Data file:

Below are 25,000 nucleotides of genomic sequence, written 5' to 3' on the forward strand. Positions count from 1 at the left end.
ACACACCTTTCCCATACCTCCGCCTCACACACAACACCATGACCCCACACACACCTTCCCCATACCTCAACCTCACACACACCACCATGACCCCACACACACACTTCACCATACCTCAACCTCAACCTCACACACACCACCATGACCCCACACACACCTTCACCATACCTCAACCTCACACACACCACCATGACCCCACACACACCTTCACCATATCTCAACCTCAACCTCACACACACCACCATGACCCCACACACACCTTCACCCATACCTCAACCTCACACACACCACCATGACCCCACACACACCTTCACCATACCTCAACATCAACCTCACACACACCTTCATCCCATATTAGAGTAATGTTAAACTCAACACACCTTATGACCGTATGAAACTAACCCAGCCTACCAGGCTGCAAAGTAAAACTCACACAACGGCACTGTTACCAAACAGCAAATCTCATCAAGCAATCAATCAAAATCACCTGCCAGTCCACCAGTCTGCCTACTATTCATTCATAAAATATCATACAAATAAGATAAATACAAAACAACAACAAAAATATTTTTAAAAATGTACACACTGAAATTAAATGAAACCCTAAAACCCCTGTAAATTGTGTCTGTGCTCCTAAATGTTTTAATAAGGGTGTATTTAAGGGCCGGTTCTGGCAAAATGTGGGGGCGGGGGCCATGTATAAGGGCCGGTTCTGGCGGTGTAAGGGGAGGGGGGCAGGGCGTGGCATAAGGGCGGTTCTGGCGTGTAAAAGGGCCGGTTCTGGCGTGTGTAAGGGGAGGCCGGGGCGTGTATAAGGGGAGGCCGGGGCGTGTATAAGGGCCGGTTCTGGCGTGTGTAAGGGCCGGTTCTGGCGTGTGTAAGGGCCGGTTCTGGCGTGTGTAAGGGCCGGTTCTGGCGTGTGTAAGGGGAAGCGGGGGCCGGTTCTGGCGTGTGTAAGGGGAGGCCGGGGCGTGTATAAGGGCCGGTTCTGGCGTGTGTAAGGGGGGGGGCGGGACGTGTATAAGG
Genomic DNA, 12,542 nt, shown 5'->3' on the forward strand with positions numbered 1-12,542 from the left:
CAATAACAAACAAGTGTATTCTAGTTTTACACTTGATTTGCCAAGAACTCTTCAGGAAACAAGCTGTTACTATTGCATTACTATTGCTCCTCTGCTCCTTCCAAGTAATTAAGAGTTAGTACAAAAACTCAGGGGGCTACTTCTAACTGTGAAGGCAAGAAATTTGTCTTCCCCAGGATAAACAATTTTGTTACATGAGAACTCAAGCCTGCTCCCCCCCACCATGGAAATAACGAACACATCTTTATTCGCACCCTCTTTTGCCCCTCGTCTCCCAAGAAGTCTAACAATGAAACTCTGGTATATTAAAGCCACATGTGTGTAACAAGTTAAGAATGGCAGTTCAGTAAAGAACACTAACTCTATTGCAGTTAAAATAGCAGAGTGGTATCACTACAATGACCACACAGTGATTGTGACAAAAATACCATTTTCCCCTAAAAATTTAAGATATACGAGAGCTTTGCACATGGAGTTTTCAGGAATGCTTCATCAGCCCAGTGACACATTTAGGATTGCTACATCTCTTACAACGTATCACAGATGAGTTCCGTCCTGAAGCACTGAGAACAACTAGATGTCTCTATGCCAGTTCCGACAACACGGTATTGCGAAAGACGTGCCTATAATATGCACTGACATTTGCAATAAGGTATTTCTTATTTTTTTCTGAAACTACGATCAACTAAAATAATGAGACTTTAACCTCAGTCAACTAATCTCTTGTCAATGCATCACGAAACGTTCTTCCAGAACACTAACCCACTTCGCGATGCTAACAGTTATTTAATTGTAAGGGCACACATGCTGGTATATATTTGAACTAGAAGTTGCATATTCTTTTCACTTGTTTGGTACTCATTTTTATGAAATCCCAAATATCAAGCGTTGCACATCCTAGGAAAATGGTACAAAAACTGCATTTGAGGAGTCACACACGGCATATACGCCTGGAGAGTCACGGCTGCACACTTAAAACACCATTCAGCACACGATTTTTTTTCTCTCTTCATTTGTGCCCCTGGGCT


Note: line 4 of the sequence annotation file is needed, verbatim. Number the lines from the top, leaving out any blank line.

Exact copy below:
CAATAACAAACAAGTGTATTCTAGTTTTACACTTGATTTGCCAAGAACTCTTCAGGAAACAAGCTGTTACTATTGCATTACTATTGCTCCTCTGCTCCTTCCAAGTAATTAAGAGTTAGTACAAAAACTCAGGGGGCTACTTCTAACTGTGAAGGCAAGAAATTTGTCTTCCCCAGGATAAACAATTTTGTTACATGAGAACTCAAGCCTGCTCCCCCCCACCATGGAAATAACGAACACATCTTTATTCGCACCCTCTTTTGCCCCTCGTCTCCCAAGAAGTCTAACAATGAAACTCTGGTATATTAAAGCCACATGTGTGTAACAAGTTAAGAATGGCAGTTCAGTAAAGAACACTAACTCTATTGCAGTTAAAATAGCAGAGTGGTATCACTACAATGACCACACAGTGATTGTGACAAAAATACCATTTTCCCCTAAAAATTTAAGATATACGAGAGCTTTGCACATGGAGTTTTCAGGAATGCTTCATCAGCCCAGTGACACATTTAGGATTGCTACATCTCTTACAACGTATCACAGATGAGTTCCGTCCTGAAGCACTGAGAACAACTAGATGTCTCTATGCCAGTTCCGACAACACGGTATTGCGAAAGACGTGCCTATAATATGCACTGACATTTGCAATAAGGTATTTCTTATTTTTTTCTGAAACTACGATCAACTAAAATAATGAGACTTTAACCTCAGTCAACTAATCTCTTGTCAATGCATCACGAAACGTTCTTCCAGAACACTAACCCACTTCGCGATGCTAACAGTTATTTAATTGTAAGGGCACACATGCTGGTATATATTTGAACTAGAAGTTGCATATTCTTTTCACTTGTTTGGTACTCATTTTTATGAAATCCCAAATATCAAGCGTTGCACATCCTAGGAAAATGGTACAAAAACTGCATTTGAGGAGTCACACACGGCATATACGCCTGGAGAGTCACGGCTGCACACTTAAAACACCATTCAGCACACGATTTTTTTTCTCTCTTCATTTGTGCCCCTGGGCT